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Sleep, eat, race, recover, repeat

By:
Kolben Preble
Published:
December 30, 2010, 22:44 GMT,
Updated:
December 30, 2010, 22:49 GMT

A typical day in Belgium for Kolben Preble

Kolben Preble warms up.

Kolben Preble warms up.

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This story takes place in a small, sleepy, industrial town somewhere in Belgium called Izegem. In this town there is a house - a medium-sized brick house situated on the corner across from the Mazda dealership. Every year around Christmas time, much to the amusement and dismay of the locals, about 20 crazy American cyclo-cross riders come here and invade the house and parts of the town. I am one of those riders and today, ladies and gentlemen, I am going to try and convey to you the day-to-day antics that take place here.

5:30 AM: The alarm sounds on my phone and I groggily fumble around to shut it off. Is it time to get up already? It seems like I just went to sleep. It's race day today and the juniors have an early start. In addition, there is a two-hour drive, plus the three hours it takes to sign in, pin numbers and fumble around the course.

5:45 AM: After falling down the stairs on my way to the kitchen I am ready to get going on the first challenge of the day - breakfast. This morning for the sake of time I keep it simple with toast, a yogurt with cornflakes, and to top it all off a banana.

6:25 AM: Hoping I remembered everything I pack into the IVECO van along with all the other juniors. Dang it! I end up with a middle seat. That means no sleep for me for the next two hours while everyone else around me is snoring.

8:30 AM: As the sun comes up over the countryside we arrive at the race. Geoff shows us the way to registration and we all wait for a painstakingly long time for the old Belgian dude in charge of registration to figure out how to use his computer.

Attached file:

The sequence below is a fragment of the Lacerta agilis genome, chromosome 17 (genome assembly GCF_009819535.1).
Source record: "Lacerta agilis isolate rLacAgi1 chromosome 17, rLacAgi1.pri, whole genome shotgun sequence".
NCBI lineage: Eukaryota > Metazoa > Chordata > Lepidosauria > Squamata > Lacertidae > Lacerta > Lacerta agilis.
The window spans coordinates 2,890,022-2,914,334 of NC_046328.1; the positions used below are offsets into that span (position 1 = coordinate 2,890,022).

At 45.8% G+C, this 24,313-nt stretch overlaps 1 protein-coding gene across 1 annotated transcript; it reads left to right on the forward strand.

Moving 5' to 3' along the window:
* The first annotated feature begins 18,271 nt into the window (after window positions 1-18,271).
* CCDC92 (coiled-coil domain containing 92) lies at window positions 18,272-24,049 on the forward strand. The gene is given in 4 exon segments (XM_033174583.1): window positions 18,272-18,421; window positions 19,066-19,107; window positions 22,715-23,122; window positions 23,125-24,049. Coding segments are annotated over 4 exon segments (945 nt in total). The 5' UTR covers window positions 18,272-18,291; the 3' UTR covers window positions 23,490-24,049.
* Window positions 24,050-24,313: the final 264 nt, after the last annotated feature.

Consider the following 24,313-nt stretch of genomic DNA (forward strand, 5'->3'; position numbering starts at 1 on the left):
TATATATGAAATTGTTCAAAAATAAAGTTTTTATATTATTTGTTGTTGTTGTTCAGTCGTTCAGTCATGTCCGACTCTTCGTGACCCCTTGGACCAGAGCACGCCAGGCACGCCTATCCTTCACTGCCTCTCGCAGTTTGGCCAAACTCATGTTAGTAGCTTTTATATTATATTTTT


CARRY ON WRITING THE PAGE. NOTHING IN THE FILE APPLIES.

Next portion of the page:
10:30 AM: we all have our numbers now and were able to go pre-ride the course, or as they call it here parcours. The course is fairly straight forward - weave through some old cow pasture, mixed with a few fly-overs and a trip across a cement pump track. Of course it’s muddy like every other race so far but this course is far less technical than some others we have already raced.

11:23 AM: As I go to pass a juiced Belgian, in what seems like a totally legitimate place, he sticks his bars into mine and we both go down. As I go to get up I feel the repeated smack of a front tire on my head. I look up and the same guy who just crashed me is slamming his front wheel into me and yelling in a foreign language. Chuckling to myself, I ride off.

12:01 PM: Finished with my race I feel much better, but suddenly I am hit with the urge to eat everything in sight. I wolf down my sandwich and franticly weave my way through the sea of fans and team RVs looking for something edible.